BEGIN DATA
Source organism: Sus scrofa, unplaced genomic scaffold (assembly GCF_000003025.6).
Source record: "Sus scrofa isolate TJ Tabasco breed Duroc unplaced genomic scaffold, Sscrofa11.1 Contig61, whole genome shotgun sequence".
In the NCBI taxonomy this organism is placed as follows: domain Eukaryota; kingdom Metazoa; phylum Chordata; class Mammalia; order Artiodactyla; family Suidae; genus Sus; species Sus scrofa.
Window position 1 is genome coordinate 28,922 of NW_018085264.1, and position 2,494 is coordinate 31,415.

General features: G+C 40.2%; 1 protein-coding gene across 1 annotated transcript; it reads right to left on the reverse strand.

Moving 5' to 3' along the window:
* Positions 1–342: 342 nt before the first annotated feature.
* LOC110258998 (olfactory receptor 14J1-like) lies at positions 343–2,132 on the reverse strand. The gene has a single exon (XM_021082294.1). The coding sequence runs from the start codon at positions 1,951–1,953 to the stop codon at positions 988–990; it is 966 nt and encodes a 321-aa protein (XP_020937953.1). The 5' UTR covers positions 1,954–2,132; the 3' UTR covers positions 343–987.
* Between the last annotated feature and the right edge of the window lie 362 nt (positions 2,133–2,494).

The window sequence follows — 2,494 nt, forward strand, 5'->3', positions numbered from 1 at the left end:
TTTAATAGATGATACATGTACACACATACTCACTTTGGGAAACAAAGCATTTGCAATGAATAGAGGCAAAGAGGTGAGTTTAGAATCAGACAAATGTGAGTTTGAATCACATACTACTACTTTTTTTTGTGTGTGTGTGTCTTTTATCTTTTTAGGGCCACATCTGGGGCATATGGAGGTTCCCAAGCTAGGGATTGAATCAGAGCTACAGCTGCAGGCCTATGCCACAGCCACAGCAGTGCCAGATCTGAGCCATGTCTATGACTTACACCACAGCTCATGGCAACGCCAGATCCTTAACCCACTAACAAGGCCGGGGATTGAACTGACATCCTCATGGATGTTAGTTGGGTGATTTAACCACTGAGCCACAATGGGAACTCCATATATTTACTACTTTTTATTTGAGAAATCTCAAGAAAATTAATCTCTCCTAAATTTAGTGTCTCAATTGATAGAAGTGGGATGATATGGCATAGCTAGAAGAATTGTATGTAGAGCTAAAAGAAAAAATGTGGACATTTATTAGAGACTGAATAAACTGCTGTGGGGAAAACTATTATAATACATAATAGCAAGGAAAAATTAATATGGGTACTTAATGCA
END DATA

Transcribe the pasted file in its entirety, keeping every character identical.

Source organism: Sus scrofa, unplaced genomic scaffold (assembly GCF_000003025.6).
Source record: "Sus scrofa isolate TJ Tabasco breed Duroc unplaced genomic scaffold, Sscrofa11.1 Contig61, whole genome shotgun sequence".
In the NCBI taxonomy this organism is placed as follows: domain Eukaryota; kingdom Metazoa; phylum Chordata; class Mammalia; order Artiodactyla; family Suidae; genus Sus; species Sus scrofa.
Window position 1 is genome coordinate 28,922 of NW_018085264.1, and position 2,494 is coordinate 31,415.

General features: G+C 40.2%; 1 protein-coding gene across 1 annotated transcript; it reads right to left on the reverse strand.

Moving 5' to 3' along the window:
* Positions 1–342: 342 nt before the first annotated feature.
* LOC110258998 (olfactory receptor 14J1-like) lies at positions 343–2,132 on the reverse strand. The gene has a single exon (XM_021082294.1). The coding sequence runs from the start codon at positions 1,951–1,953 to the stop codon at positions 988–990; it is 966 nt and encodes a 321-aa protein (XP_020937953.1). The 5' UTR covers positions 1,954–2,132; the 3' UTR covers positions 343–987.
* Between the last annotated feature and the right edge of the window lie 362 nt (positions 2,133–2,494).

The window sequence follows — 2,494 nt, forward strand, 5'->3', positions numbered from 1 at the left end:
TTTAATAGATGATACATGTACACACATACTCACTTTGGGAAACAAAGCATTTGCAATGAATAGAGGCAAAGAGGTGAGTTTAGAATCAGACAAATGTGAGTTTGAATCACATACTACTACTTTTTTTTGTGTGTGTGTGTCTTTTATCTTTTTAGGGCCACATCTGGGGCATATGGAGGTTCCCAAGCTAGGGATTGAATCAGAGCTACAGCTGCAGGCCTATGCCACAGCCACAGCAGTGCCAGATCTGAGCCATGTCTATGACTTACACCACAGCTCATGGCAACGCCAGATCCTTAACCCACTAACAAGGCCGGGGATTGAACTGACATCCTCATGGATGTTAGTTGGGTGATTTAACCACTGAGCCACAATGGGAACTCCATATATTTACTACTTTTTATTTGAGAAATCTCAAGAAAATTAATCTCTCCTAAATTTAGTGTCTCAATTGATAGAAGTGGGATGATATGGCATAGCTAGAAGAATTGTATGTAGAGCTAAAAGAAAAAATGTGGACATTTATTAGAGACTGAATAAACTGCTGTGGGGAAAACTATTATAATACATAATAGCAAGGAAAAATTAATATGGGTACTTAATGCA